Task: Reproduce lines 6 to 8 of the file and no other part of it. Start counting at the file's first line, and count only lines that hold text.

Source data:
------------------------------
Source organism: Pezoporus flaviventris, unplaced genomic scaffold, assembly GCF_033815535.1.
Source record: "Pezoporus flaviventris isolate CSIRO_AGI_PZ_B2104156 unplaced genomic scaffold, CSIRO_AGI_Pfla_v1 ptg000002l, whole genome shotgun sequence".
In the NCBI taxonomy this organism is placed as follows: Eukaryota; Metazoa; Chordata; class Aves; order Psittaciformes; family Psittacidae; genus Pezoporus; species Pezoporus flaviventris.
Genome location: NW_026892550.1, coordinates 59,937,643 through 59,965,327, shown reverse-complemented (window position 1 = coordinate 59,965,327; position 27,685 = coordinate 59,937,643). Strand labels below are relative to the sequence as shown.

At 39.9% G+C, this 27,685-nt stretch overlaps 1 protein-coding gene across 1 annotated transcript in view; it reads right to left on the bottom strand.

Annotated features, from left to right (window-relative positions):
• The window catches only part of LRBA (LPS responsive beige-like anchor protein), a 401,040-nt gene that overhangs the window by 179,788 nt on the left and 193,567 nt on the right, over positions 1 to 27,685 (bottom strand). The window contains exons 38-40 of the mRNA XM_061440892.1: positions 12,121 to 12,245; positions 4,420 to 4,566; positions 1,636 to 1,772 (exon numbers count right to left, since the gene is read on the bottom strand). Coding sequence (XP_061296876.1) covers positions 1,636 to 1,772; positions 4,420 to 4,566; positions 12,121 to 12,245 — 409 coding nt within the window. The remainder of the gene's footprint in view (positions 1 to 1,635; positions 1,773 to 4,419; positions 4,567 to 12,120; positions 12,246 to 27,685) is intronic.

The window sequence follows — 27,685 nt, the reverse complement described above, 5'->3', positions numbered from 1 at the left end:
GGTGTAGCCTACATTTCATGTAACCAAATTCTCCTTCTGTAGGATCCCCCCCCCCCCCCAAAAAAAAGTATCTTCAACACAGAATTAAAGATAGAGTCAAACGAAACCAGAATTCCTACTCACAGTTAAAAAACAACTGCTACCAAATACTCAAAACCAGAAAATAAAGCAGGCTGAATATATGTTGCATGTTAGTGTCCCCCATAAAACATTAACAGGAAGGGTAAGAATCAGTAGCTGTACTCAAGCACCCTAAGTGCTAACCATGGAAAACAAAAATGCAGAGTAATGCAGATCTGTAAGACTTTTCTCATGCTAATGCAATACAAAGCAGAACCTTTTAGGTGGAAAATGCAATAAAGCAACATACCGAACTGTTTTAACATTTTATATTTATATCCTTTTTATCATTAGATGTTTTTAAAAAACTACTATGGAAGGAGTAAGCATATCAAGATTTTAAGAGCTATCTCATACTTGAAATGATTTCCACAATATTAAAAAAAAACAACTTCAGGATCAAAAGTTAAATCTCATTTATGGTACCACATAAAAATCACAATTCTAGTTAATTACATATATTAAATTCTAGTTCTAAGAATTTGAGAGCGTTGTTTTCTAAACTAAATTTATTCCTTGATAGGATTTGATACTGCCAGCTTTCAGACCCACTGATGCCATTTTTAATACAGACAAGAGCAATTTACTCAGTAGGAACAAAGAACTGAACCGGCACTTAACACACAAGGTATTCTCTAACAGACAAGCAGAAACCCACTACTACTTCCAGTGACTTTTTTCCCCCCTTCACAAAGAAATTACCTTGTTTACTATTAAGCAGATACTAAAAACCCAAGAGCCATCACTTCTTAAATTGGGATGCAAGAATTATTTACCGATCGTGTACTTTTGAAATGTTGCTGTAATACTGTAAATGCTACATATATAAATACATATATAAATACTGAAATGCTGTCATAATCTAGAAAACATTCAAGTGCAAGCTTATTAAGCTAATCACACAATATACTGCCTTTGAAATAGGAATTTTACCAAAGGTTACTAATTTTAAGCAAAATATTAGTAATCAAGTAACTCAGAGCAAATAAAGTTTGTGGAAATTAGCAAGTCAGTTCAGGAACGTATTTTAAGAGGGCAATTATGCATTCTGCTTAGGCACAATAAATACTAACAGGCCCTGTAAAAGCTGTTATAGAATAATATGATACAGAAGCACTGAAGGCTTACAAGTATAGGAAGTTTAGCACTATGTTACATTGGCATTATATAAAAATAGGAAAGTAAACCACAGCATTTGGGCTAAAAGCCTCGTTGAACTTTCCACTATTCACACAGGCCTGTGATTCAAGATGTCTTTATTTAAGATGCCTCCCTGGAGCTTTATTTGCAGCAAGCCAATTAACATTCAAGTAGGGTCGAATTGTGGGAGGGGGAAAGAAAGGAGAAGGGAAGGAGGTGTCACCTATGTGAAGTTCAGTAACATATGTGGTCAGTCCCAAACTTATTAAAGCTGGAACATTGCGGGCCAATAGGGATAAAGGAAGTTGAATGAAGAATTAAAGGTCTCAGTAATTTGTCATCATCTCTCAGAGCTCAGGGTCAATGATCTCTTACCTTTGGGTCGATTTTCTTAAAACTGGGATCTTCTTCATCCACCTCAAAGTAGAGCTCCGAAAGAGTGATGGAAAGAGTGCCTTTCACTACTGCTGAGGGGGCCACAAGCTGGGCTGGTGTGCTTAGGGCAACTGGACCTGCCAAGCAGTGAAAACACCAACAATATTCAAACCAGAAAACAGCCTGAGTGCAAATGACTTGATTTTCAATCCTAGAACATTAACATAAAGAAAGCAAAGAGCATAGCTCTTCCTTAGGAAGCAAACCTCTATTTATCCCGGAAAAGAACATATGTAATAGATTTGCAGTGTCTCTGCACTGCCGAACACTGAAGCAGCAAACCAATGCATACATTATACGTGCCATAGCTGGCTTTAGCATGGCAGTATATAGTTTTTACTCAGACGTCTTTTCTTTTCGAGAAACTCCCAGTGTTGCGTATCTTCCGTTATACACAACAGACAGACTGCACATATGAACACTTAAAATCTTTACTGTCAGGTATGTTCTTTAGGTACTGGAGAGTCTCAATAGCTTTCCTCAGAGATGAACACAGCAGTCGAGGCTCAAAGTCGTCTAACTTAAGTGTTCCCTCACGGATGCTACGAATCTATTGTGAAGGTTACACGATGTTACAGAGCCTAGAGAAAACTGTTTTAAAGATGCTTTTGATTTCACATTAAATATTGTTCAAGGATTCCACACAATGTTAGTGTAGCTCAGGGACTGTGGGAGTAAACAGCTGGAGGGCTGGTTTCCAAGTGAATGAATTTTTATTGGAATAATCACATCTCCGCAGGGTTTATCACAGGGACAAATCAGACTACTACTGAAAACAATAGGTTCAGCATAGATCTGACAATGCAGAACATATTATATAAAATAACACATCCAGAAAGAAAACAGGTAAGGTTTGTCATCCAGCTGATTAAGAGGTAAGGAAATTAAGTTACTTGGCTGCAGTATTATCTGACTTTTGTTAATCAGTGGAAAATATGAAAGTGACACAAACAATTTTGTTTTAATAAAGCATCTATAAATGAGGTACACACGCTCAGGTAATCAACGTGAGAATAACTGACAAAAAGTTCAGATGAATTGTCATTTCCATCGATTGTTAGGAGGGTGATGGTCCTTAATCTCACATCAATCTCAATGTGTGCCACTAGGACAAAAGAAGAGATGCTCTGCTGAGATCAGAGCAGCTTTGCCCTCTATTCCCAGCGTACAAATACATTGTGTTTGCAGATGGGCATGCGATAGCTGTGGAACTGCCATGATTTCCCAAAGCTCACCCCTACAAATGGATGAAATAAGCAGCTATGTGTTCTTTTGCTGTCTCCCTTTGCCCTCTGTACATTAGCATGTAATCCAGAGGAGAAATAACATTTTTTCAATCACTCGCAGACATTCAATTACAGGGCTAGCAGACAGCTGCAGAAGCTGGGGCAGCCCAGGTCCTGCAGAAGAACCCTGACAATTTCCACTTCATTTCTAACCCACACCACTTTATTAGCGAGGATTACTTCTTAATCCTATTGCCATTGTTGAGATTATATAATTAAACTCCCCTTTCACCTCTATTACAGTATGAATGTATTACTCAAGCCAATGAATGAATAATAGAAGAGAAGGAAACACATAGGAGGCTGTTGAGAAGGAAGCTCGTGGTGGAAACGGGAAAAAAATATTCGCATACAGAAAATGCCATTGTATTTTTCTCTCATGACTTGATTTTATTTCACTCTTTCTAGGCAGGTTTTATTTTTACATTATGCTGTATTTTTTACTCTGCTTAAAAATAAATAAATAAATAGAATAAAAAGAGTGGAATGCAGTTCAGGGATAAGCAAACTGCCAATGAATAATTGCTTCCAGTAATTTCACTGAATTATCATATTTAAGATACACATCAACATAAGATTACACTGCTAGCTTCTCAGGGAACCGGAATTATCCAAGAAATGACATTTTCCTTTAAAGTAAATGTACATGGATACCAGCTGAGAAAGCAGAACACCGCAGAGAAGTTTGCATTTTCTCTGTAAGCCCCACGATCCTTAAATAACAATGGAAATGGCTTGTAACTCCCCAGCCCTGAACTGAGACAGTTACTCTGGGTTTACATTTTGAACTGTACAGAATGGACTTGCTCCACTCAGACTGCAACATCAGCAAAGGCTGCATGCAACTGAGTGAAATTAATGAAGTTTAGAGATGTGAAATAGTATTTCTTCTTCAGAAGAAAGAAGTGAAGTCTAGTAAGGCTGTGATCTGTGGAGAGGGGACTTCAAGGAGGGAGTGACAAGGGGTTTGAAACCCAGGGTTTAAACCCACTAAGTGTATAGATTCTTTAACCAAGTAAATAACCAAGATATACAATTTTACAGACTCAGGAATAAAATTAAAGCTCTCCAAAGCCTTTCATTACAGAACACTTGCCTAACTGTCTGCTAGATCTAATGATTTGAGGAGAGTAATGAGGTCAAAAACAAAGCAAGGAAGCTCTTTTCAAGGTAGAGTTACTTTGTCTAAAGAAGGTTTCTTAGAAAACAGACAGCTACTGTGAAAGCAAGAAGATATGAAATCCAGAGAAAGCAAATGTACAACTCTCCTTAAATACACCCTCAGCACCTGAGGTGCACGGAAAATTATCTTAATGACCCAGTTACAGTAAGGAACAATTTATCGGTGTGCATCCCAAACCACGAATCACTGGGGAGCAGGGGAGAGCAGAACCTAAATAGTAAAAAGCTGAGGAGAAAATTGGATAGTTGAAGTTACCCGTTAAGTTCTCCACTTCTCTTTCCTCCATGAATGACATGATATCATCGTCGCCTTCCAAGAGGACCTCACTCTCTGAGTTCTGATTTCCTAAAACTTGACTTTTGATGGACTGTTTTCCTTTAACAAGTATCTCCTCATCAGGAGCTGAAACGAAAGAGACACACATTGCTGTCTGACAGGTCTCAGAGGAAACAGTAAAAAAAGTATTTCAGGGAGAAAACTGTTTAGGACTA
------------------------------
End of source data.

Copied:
Annotated features, from left to right (window-relative positions):
• The window catches only part of LRBA (LPS responsive beige-like anchor protein), a 401,040-nt gene that overhangs the window by 179,788 nt on the left and 193,567 nt on the right, over positions 1 to 27,685 (bottom strand). The window contains exons 38-40 of the mRNA XM_061440892.1: positions 12,121 to 12,245; positions 4,420 to 4,566; positions 1,636 to 1,772 (exon numbers count right to left, since the gene is read on the bottom strand). Coding sequence (XP_061296876.1) covers positions 1,636 to 1,772; positions 4,420 to 4,566; positions 12,121 to 12,245 — 409 coding nt within the window. The remainder of the gene's footprint in view (positions 1 to 1,635; positions 1,773 to 4,419; positions 4,567 to 12,120; positions 12,246 to 27,685) is intronic.

The window sequence follows — 27,685 nt, the reverse complement described above, 5'->3', positions numbered from 1 at the left end: